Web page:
Exilic Pleasures: Surrealism refuged in America

April 27 – June 17, 2017

William Baziotes

The Butterflies of Leonardo da Vinci, 1942

Oil on canvas

19 x 23 inches

 

Victor Brauner
Le ecialiste du ide etites announces, 1959
Oil, newspaper, and wax collage on panel
25 3/4 x 19 3/4 inches

André Breton
Pour Elisa, 1947
Gouache and watercolor on paper
12 x 9 inches 
 

Leonora Carrington
La artista viaja de incognito (The Artist Traveling Incognito), 1949
Oil on canvas
17 3/4 x 13 7/8 inches

Federico Castellon

The Harem Favorite, c. 1940

Oil on canvas

23 ¼ x 16 1/8 inches

Oscar Dominguez

Paysage Surrealiste, 1939

Oil on canvas

12 ¼ x 16 ¼ inches 

Enrico Donati
Shoes, 1945
Oil on leather shoes
6 x 8 x 11 inches
 

Marcel Duchamp
Priére de toucher (Le surréalisme en 1947), 1947
foam-rubber breast and black velvet on board
10 x 9 in (25.4 x 22.9 cm)
 

Enrico Donati
La Plume de ma tante, 1947
Mixed Media
15 1/4 x 6 x 6 inches

Enrico Donati
Le Corpuscule et la cite, c. 1940s
Oil on canvas
26 x 44 inches

Enrico Donati
Le Manometre du saug, 1948
Oil and ink on canvas
20 x 24 inches
 

Max Ernst
Head of a Man, 1947
Oil on canvas
20 1/8 x 5 7/8 in 
Signed lower right 'Max Ernst 47'
 

Jimmy Earnst
Move On Up a Little Higher, 1947
Oil on canvas
43 x 32 inches

Jimmy Earnst
Drum Improvisation, 1948
Oil on canvas
42 x 33 inches

Leonor Fini
Femme costume (Femme en armure), c. 1938
Oil on canvas
13 3/4 x 9 1/2 inches

Leonor Fini
Femme costume (Femme en armure), 1938
Oil on canvas
13 3/4 x 10 1/2 inches
 

Leonor Fini

Homme noir et Femme singe, 1939

Oil on canvas

23 ¾ x 29 inches

 

Leonor Fini
Armoire anthropomorphe (Anthropomorphic Wardrobe), 1939
Oil on Wood
86 1/2 x 57 x 12 1/2 inches

Gordon Onslow Ford
Sketch for "Escape," 1939
Watercolor on paper
15 3/4 x 18 3/4 inches

Gordon Onslow Ford
The Dialogue of Circle Makers, 1944
Oil on canvas
46 1/8 x 35 inches

David Hare
Self-Portrait, 1946
Color ink and collage on paper
21 1/4 x 16 inches

Marcel Jean
Les racine de l'aire, 1948
Oil on canvas
28 1/2 x 36 inches

Gerome Kamrowski
Limitations of Indebtedness to Nature, 1942
Enamel and oil on canvas
32 x 16 inches

Marcel Jean
Surrealist Composition, 1947
Oil on panel
6 5/8 x 10 1/2 inches
 

Gerome Kamrowski
Unnatural History, 1943
Shadowbox collage
16 1/4 x 15 inches

Gerome Kamrowski
Figures of the Dark, 1941
Ink and gouache on paper
23 x 19 inches
 

Gerome Kamrowski
The Open Twist, 1944
Oil on canvas
48 x 36 inches

André Masson
La Centaure Porte-Clé, 1947
Oil on Canvas
23 3/4 x 29 inches
 

Roberto Matta
Black Mirror, 1947
Oil on canvas
34 x 30 inches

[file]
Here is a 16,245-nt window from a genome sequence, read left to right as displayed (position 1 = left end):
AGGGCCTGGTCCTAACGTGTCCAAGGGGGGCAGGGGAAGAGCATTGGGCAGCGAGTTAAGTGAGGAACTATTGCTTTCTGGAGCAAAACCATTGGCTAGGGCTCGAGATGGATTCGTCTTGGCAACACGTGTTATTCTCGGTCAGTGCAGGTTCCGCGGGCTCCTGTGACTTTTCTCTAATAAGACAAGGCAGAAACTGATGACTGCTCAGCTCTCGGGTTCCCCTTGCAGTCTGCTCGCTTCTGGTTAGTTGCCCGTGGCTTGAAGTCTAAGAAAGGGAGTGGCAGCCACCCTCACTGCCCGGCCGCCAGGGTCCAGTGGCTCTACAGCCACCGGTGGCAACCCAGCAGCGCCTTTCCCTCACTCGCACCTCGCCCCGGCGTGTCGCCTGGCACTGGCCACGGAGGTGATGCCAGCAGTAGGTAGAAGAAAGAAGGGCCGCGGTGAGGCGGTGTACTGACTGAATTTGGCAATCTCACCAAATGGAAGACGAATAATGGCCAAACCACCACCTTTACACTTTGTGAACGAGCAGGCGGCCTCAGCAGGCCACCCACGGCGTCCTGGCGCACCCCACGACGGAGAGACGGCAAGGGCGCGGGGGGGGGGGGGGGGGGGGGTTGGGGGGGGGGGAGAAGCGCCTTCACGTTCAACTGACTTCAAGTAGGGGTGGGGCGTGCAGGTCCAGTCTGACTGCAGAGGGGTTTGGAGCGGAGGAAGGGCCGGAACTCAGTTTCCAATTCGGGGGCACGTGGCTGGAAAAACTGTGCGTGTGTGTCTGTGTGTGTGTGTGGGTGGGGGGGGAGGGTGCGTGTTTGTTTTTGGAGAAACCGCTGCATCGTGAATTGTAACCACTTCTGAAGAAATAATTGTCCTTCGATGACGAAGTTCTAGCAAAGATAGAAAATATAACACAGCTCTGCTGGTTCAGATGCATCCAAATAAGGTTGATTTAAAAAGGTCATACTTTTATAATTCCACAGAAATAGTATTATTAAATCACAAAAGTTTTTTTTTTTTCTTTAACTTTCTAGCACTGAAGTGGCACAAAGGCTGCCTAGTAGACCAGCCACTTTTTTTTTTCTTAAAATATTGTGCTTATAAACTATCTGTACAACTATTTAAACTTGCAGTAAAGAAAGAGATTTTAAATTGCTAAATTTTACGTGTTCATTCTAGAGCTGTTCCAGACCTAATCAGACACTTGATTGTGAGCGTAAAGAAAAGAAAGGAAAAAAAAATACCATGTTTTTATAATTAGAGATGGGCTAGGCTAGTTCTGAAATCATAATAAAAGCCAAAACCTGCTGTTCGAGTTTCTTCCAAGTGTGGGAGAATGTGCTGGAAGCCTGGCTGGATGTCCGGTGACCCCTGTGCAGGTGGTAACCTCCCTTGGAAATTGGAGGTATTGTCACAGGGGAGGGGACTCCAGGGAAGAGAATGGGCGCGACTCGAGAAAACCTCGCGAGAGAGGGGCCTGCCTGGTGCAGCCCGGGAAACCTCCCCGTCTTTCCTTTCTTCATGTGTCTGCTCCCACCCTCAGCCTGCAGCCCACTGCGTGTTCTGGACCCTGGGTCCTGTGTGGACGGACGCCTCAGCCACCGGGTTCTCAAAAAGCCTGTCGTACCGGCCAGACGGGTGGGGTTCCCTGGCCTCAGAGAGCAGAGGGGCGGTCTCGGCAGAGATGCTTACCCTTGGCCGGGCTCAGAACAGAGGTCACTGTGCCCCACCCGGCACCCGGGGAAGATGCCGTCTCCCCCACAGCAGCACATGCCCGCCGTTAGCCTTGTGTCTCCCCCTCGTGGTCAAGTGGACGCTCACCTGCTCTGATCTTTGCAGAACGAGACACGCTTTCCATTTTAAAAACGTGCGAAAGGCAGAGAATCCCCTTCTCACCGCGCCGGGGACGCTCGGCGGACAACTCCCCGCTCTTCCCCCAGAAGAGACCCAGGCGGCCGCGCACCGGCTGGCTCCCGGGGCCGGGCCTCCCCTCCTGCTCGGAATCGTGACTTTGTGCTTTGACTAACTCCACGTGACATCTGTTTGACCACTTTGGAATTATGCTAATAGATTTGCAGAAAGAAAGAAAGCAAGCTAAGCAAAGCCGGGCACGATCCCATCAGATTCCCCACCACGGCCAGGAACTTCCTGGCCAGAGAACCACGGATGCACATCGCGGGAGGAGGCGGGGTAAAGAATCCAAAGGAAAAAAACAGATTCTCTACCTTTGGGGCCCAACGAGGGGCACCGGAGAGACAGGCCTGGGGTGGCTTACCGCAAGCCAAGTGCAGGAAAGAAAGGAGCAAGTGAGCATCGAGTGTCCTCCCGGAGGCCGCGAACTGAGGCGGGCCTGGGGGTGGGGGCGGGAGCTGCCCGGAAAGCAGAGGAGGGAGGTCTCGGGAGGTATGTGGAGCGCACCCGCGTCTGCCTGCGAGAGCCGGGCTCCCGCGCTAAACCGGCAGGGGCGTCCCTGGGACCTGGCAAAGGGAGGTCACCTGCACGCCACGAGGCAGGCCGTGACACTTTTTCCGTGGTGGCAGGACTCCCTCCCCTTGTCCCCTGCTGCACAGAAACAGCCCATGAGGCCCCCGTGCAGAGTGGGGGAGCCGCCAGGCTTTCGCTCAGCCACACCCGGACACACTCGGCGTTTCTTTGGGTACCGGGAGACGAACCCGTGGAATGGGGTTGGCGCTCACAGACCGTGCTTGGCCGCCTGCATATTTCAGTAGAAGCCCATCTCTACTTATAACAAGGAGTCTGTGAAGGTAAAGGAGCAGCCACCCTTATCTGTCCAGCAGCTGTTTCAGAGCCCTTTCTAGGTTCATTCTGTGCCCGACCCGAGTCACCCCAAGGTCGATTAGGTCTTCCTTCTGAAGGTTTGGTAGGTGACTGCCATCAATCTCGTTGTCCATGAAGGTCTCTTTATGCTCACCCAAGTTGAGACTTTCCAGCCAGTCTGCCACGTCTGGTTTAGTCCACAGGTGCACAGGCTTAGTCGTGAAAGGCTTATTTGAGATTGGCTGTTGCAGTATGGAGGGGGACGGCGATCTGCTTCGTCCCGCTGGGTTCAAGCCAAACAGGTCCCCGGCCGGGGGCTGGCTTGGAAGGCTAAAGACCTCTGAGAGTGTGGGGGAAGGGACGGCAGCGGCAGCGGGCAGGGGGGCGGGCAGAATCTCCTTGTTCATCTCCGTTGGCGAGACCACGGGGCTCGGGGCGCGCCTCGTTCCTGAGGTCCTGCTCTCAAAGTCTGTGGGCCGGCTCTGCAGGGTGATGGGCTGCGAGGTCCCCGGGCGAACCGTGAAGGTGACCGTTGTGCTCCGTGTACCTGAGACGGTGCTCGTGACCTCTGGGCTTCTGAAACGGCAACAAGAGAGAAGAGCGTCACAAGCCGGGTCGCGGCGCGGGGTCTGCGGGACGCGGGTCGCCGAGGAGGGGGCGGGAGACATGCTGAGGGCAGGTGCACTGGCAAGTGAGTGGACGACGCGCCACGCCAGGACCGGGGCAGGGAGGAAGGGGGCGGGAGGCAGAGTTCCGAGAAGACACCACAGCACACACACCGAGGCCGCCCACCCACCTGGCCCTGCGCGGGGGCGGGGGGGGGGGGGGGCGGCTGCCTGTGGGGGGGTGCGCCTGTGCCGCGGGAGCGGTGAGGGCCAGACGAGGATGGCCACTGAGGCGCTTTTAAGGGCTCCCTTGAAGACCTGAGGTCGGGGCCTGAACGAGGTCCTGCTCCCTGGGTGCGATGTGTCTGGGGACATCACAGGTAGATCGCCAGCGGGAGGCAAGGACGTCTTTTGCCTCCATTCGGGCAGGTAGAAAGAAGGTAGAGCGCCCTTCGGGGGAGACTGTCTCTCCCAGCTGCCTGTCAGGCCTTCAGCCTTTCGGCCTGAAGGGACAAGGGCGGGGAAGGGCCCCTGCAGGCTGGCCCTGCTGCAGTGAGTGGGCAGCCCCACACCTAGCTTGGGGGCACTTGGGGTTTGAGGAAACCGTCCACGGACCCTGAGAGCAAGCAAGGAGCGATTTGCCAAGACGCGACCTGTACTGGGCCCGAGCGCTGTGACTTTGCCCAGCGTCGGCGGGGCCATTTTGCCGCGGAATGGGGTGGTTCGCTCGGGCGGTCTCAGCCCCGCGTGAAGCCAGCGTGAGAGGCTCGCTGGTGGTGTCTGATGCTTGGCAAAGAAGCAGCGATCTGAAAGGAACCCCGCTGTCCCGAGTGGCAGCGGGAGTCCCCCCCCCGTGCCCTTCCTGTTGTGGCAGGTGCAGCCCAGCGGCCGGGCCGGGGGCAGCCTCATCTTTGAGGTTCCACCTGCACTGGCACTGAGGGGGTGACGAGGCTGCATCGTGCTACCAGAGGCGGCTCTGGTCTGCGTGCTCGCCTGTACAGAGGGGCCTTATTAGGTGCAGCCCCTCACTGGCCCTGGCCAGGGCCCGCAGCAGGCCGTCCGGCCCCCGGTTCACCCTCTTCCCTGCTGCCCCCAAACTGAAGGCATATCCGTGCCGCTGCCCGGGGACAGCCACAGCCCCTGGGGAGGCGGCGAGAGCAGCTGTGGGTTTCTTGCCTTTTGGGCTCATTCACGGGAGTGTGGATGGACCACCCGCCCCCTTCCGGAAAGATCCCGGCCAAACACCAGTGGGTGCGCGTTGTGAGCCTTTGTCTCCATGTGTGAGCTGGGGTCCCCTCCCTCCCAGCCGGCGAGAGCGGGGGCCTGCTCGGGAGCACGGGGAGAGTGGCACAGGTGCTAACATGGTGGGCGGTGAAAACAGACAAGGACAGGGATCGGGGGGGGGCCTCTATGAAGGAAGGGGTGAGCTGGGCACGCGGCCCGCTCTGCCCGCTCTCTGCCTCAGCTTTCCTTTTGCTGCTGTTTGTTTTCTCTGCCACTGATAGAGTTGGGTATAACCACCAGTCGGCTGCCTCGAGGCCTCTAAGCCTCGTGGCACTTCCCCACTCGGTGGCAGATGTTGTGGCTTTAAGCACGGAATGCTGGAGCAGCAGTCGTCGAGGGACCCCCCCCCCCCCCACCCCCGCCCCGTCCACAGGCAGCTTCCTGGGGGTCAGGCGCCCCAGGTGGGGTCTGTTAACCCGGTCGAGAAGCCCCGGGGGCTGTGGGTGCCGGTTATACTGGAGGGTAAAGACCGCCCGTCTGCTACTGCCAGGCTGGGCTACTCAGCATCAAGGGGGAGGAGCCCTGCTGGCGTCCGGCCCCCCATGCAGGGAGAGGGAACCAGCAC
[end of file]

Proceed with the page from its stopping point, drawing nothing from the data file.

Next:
Wolfgang Paalen
Orages magnetiques, 1938
Oil on canvas
29 x 39 3/8 inches

Man Ray

Rayograph, 1928

Original rayograph on artist’s mount

Signed and dated 1928 by the artist in lower right corner of image

19 ¼ x 15 9/16 inches

Kay Sage
South to Southwesterly Winds Tomorrow, 1957
Oil on canvas
13 x 16 inches
 

Kurt Seligmann
The Outcast, 1947
Oil on canvas
30 x 36 inches

Kurt Seligmann
Cybele III, 1949
Oil on canvas
39 1/4 x 26 inches

Kurt Seligmann
Quatuor, 1944
Oil on canvas
18 1/2 x 14 inches
 

Yves Tanguy

Second Message III, 1930

Oil on canvas

25 1/8 x 28 3/4 inches

Yves Tanguy
Je te retrouve objet trouve, 1938
Oil on canvas
13 3/4 x 10 3/4 inches

Press Release

There is no great expedition in art which is not undertaken at the risk of one’s life…the road to take is obviously not the one with guard rails along its edge; each artist must take up the search for the golden fleece alone.

André Breton

 

NEW YORK, NY—FOR IMMEDIATE RELEASE—Leila Heller Gallery is pleased to present Exilic Pleasures: Surrealism Refuged in America, from April 27th to June 17th, 2017, curated in partnership with Rowland Weinstein.  Arriving in New York as a refugee from the violence and mortal terror of the second world war in 1941, Surrealism’s founder André Breton, along with a coterie of fellow artists espousing the value of the irrational, subconscious, psychic, avant-garde, experimental, and psychosexual, challenged a generation of American counterparts accustomed to the normalizing ideological conceits of Social Realism. This exhibition, based in part on the pioneering scholarship of Martica Sawin in her opus Surrealism in Exile, features the work of André Breton, Yves Tanguy, Salvador Dali, Leonora Carrington, André Masson, Roberto Matta, Wolfgang Paalen, Kurt Seligmann, Max Ernst, Leonor Fini, Oscar Dominguez, Victor Brauner, Enrico Donati, Kay Sage, Gerome Kamrowski, William Baziotes,  Federico Castellon, Jimmy Ernst, and David Hare. Exilic Pleasures explores of the history and effects of the emigration of surrealism to the New World, which as Sawin states in her headline catalogue essay for the exhibition, “the radical transformation of American art that emerged in the post-war years."